Do Women with Down Syndrome Have Any Special Needs or Concerns in Regard To Birth Control?
Approximately 50% of women with Down syndrome are fertile and may use any method of contraception without added medical risk. The method chosen will depend on personal preference, ability to use the contraceptive effectively and possible side effects. Tubal ligation (permanent birth control through surgery) may also be performed without added risk for women with Down syndrome who are in stable medical condition. Many states have laws that control the availability of this procedure to women who have an intellectual or developmental disability. The woman with Down syndrome should be involved as much as possible in decision-making should this option be considered.
Are There Any Special Needs for Individuals with Down syndrome in Regard to Disease Prevention?
Men and women with Down syndrome have the same susceptibility to sexually transmitted infections (STIs) as the rest of the population. Use of condoms during sexual intercourse is the best known form of protection against AIDS, herpes and other sexually transmitted infections. Sexual education should include information on sexually transmitted diseases and how to reduce the risk of transmitting them.
How Can a Person with Down Syndrome Be Protected Against Sexual Abuse?
It is highly recommended that age-appropriate education in protective behaviors begin in childhood and be reinforced throughout the life of the person with Down syndrome. Individuals with Down syndrome must be taught the boundaries of normal physical interactions in the social sphere, as well as the self-assertion skills to enlist help if necessary. Practicing assertive behaviors and designating trusted individuals in settings that are frequented with whom to discuss or report questionable activities are important aspects of abuse prevention training.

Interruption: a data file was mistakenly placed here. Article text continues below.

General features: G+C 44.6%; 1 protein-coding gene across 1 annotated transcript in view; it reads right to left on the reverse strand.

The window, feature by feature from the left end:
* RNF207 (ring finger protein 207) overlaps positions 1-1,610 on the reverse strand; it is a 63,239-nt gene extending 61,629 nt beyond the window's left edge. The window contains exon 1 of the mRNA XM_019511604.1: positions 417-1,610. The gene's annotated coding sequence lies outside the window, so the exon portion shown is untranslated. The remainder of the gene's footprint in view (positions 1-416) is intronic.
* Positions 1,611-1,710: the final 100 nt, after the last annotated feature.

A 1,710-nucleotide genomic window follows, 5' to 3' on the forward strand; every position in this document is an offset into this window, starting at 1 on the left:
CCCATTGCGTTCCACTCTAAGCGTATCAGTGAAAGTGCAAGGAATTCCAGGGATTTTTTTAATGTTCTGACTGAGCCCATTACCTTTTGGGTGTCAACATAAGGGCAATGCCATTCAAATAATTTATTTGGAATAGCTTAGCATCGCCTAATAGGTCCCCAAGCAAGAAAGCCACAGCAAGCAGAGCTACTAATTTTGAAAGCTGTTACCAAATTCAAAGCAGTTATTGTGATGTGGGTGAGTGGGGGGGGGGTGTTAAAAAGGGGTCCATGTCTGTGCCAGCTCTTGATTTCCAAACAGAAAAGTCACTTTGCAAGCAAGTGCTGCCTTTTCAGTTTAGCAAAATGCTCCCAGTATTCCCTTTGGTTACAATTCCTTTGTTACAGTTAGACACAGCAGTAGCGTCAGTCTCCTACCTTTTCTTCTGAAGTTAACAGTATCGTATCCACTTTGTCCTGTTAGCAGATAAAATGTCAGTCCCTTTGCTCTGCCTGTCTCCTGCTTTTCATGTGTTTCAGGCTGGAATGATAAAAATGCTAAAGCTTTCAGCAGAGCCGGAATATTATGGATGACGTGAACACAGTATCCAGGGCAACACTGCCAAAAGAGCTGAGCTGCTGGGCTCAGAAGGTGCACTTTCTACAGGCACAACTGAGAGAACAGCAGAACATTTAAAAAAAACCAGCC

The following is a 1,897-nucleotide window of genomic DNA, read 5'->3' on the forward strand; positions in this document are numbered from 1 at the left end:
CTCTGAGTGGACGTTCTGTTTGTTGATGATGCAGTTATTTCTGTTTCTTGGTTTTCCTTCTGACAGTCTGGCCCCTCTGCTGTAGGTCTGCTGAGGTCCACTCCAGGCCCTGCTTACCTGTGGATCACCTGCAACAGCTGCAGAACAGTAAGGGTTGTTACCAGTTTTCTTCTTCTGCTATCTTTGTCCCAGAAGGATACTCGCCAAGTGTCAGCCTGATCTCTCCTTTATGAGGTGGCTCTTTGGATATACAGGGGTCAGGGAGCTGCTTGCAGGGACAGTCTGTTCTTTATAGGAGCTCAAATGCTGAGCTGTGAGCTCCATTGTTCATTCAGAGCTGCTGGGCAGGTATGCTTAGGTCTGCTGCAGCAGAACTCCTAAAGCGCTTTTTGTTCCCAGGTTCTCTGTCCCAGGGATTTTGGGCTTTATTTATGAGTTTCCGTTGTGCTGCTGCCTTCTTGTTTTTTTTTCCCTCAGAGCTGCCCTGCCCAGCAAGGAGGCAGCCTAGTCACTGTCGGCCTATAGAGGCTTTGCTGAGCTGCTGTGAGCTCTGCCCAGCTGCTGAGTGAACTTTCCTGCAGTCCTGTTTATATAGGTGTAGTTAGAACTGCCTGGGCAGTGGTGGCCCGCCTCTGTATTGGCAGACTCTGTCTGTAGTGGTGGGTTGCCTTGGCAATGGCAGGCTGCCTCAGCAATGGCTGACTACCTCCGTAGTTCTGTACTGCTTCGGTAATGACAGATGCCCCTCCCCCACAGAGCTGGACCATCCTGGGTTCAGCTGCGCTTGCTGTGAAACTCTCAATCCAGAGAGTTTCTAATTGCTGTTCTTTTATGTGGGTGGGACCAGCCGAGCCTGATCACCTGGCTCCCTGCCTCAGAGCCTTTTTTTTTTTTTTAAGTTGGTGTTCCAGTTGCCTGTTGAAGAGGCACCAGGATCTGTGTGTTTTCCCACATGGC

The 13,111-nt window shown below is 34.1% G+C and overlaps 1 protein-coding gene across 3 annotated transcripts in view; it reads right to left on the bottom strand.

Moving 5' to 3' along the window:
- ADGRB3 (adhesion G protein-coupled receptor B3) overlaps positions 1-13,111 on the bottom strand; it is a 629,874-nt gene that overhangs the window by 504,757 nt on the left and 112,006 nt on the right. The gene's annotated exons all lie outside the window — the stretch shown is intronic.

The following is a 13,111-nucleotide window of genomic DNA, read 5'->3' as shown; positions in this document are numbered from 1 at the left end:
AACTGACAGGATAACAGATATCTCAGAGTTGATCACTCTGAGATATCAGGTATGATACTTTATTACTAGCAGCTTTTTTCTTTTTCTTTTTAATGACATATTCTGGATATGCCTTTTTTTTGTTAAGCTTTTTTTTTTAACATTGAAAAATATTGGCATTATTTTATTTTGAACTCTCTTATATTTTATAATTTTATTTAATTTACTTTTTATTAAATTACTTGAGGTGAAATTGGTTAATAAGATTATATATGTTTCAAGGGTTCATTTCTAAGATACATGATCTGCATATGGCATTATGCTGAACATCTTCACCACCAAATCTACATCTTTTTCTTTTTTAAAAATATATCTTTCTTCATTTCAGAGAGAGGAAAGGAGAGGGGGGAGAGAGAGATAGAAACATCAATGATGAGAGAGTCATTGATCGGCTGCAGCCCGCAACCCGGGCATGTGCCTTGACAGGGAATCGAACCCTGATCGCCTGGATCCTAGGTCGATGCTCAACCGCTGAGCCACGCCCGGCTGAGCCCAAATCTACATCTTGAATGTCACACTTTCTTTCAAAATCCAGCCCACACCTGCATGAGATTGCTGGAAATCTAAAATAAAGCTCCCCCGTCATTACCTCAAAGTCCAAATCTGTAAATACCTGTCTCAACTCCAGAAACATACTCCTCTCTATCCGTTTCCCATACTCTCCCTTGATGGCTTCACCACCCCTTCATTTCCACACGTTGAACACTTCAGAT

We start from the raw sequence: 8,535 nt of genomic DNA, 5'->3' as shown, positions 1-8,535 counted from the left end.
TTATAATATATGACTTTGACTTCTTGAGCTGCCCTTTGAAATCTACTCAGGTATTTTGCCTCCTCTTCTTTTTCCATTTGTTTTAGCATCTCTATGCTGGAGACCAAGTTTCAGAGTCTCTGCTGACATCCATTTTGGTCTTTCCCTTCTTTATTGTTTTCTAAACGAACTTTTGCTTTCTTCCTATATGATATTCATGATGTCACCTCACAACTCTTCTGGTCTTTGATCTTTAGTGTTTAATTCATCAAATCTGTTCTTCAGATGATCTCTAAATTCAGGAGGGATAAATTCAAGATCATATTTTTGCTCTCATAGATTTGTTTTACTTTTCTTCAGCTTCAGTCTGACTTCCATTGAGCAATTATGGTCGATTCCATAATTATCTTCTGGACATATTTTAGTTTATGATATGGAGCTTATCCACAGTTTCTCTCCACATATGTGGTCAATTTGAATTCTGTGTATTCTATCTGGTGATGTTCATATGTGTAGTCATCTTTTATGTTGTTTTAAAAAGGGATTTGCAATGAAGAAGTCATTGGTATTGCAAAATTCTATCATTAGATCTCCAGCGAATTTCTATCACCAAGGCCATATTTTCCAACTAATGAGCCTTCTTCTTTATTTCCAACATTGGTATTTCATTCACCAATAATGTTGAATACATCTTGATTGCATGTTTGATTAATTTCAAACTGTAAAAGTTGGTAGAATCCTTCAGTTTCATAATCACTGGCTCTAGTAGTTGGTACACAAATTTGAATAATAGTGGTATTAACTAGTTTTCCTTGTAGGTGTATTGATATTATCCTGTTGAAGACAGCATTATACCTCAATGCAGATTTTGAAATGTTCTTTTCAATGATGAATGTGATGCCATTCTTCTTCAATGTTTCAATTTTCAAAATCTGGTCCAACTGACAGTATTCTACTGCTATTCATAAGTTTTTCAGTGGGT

Do Girls and Women with Down Syndrome Have Normal Menstrual Periods?
Menstruation for girls and women with Down syndrome is no different than for their peers in the general population. On the average, they begin menstruating at age 12 1/2, but may begin as early as age 10 or as late as age 14. Most girls and women with Down syndrome have regular cycles with the same minor irregularities typical of their age peer group.
Alterations in a previously regular cycle may be due to the normal process of aging, or may be a sign of emerging hyperthyroidism. Ongoing irregularity of menstrual cycle, significant pain during menstruation or extreme pre-menstrual symptoms warrant medical examination.
If a Woman with Down Syndrome Becomes Pregnant, Will the Baby Have Down Syndrome?
At least half of all women with Down syndrome do ovulate and are fertile. Between 35 and 50 percent of children born to mothers with Down syndrome are likely to have trisomy 21 or other developmental disabilities.
When is the onset of menopause for women with Down syndrome?
Menopause may occur at a wide range of ages. Typically it takes place after age 40.
Are Males with Down Syndrome Fertile?
Scientific information about the fertility of men with Down syndrome is limited. There have been at least two documented cases where the paternity of a man with Down syndrome was confirmed. It is likely that additional cases will be recognized - especially since more men with Down syndrome have an increased life expectancy, have the opportunity to live in the community, receive treatment for physical and sensory impairments, receive optimum nutrition, and develop intimate relationships. It is not known if the offspring of men with Down syndrome are more likely to have Down syndrome.